*
I do support religious , nationalistic, gender, and other kinds of "censorship" or better say I support abstinence (but do not mix me with Bush and abstinence he recommended, ha-ha) of mucking people around about things that most people are sensitive of. It never had any result that I would be favorable of.

I do not call my self "liberal" and as I said previously my position in politic is not even left of the centre but more centre itself. All though I find I have much in common with views of you "liberals" here...what ever that means, because here in Australia Howard's party is named 'Liberal" and they are not exactly what word would suggest. They are very far right and are liberal only about "free trade" (what ever they make of it).

Quote:
(PS. Quantum Mechanics is some seventy years old.)
*
Thank you for your information. I am totally in the dark regarding physic. I have to admit my friend must be totally out of the date, ha-ha.

Science without religion is lame, religion without science is blind...Albert Einstein

by vbo on Mon Feb 6th, 2006 at 10:16:21 PM EST
[ Parent ]
No, in my opinion you can draw a caricature of a Muslim without being a racist just as you are allowed to critizie Israeli policy without being called an anti-semite.

There are degrees to which such caricatures are bordering and sometimes crossing the racist line, yes, but such caricatures in general can not and should not automatically be called racist.  The one to decide this, on the individual level, is each and every person.  On the collective, or societal, level this is up to the courts to decide within the respective countries.  

Bitsofnews.com Giving you the latest bits.

by Gjermund E Jansen (gjans1@hotmail.com) on Sun Feb 5th, 2006 at 04:41:56 PM EST
[ Parent ]
Of course, it is me the one that consideres three of these cartoons racist. I am happy to defend my position to anybody.

And my clear point is that the judicial/press/media system is completely biased against muslims. A racist cartoon about danes in an European newspapers inciting violence will be quickly dismissed as racist and probably forbidden (if it is ever published which I doubt). Not if it is about muslims.

I indeed think that you can criticize Israel and Sharon with strong cartoon without being racist.. but you can also do it being racist. The cartoons I see here in the Middle East are a lot of them racists agains jews.. and I think these cartoon were racist. If they are not racist for you... well you have another definition of what is racism than what I have.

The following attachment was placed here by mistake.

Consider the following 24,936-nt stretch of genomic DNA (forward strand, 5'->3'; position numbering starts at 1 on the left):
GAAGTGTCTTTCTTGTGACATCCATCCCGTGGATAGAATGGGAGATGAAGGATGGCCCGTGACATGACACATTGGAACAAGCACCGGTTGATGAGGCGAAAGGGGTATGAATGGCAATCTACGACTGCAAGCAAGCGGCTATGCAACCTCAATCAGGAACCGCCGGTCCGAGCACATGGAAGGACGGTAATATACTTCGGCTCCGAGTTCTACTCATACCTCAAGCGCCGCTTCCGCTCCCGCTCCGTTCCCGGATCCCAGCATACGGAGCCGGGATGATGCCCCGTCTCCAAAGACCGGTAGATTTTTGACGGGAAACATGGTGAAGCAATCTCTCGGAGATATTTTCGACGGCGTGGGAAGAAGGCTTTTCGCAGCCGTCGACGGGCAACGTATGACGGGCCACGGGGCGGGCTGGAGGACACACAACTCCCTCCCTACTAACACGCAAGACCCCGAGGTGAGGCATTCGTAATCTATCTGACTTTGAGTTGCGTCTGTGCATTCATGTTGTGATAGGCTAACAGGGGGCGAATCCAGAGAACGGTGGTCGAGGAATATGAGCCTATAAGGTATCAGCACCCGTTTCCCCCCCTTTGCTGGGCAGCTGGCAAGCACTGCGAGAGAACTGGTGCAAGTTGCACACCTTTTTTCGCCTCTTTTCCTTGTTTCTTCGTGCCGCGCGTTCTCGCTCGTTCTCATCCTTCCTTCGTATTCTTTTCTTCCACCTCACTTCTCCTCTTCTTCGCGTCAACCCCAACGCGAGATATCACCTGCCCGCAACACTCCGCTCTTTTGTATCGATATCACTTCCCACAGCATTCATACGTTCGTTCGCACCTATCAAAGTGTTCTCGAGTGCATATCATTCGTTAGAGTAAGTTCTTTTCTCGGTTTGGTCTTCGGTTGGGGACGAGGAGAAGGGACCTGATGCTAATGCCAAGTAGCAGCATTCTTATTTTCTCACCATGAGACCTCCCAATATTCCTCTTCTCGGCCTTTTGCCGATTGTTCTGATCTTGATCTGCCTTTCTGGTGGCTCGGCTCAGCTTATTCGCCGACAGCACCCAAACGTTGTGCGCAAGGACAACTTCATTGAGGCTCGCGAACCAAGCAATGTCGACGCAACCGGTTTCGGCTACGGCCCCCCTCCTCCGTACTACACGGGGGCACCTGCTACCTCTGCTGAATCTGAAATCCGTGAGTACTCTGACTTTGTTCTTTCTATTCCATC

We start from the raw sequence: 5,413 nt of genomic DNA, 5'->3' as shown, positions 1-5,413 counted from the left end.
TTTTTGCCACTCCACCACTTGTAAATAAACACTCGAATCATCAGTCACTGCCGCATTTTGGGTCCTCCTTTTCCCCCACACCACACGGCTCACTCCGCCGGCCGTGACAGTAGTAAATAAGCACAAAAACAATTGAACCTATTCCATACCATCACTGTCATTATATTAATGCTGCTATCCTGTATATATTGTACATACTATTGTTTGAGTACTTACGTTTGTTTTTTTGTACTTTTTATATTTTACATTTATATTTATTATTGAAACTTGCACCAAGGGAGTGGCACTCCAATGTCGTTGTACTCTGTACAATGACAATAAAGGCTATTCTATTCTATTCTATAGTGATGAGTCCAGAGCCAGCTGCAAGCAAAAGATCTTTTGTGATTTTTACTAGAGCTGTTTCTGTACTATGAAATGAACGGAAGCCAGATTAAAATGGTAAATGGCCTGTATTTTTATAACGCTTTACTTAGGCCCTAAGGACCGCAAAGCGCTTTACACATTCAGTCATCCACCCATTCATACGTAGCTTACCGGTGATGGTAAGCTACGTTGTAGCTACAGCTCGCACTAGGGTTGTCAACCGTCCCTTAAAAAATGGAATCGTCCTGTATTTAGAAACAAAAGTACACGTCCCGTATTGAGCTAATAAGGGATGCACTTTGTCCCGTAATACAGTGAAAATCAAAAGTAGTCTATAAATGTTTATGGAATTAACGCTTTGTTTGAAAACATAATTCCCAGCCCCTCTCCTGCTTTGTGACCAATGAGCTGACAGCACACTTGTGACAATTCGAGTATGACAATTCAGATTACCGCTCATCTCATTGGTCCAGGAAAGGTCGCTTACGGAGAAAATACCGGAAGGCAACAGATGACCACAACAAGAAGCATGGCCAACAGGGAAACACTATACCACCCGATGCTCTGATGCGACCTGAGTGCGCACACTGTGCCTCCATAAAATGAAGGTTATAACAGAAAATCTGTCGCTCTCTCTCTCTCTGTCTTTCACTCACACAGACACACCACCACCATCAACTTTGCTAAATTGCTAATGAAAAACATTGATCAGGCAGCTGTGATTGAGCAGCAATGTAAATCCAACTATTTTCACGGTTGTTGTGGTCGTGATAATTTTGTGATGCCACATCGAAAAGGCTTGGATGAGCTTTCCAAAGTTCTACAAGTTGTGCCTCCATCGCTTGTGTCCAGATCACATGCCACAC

Having said that, what has a court to decide.. do we  not have the free speech  to declare anything.. even when it is racist?

I am saying that a lot of people get ventilations when the right to state racist comments is curtailed...when it is about muslims they do not get any ventilation when the racist comments are about jews and catholics.

A pleasure

I therefore claim to show, not how men think in myths, but how myths operate in men's minds without their being aware of the fact. Levi-Strauss, Claude

by kcurie on Sun Feb 5th, 2006 at 04:57:48 PM EST
[ Parent ]
that although many commenters on these threads seem to believe that everyone needs to be able to accept being ridiculed and satired... there is a difference between being made fun of and being vilified.  A bomb in Muhammed's turban is vilification.

When members of the majority who have access to the dominant mass media use that access and their dominant position in society to vilify and demonize a weaker minority... well, that can lead to bad things.

I learned that when I went to Rwanda.

To stem the inevitable outrage over that statement, I want to make it clear right now that I am not saying that I think Danes are going to start slaughtering their Muslim neighbors.  I am only saying that hate speech starts somewhere.

Some kinds of speech, especially when someone stronger mocks someone weaker -- what, you can't take it? you just don't have a sense of humor... -- strike me as more like bullying than humor.

by the stormy present (stormypresent aaaaaaat gmail etc) on Sun Feb 5th, 2006 at 05:47:16 PM EST
[ Parent ]
And my clear point is that the judicial/press/media system is completely biased against Muslims. A racist cartoon about Danes in a European newspapers inciting violence will be quickly dismissed as racist and probably forbidden (if it is ever published which I doubt). Not if it is about Muslims.

Well, then you really got a problem if you distrust the system that much. I can not say I share your scepticism, obviously.  Sure no system is perfect, but then do we expect it to be?  As for your belief that a racist cartoon about Danes in a European newspaper would quickly be dismissed as racist and forbidden I can not say that I share your belief on that one either.  

Having said that, what has a court to decide.. do we  not have the free speech  to declare anything.. even when it is racist?

Freedom of speech has its limits of course when it is a hate speech or an incitement to racial violence or violence in general.  Norway and Denmark even have a blasphemous paragraph which is seldom in use by the way.  If Muslim people find these cartoons offensive, blasphemous and even racist well they could have their day in court, although I doubt they would get a favourable ruling because the freedom of speech principle is so important in European societies.  Of course you might say, with your deep scepticism towards the system, that this is a racist ruling and you are entitled to say so and believe so in a free society.  That doesn't nesseccarily make it more true.  

Bitsofnews.com Giving you the latest bits.

by Gjermund E Jansen (gjans1@hotmail.com) on Sun Feb 5th, 2006 at 06:22:53 PM EST
[ Parent ]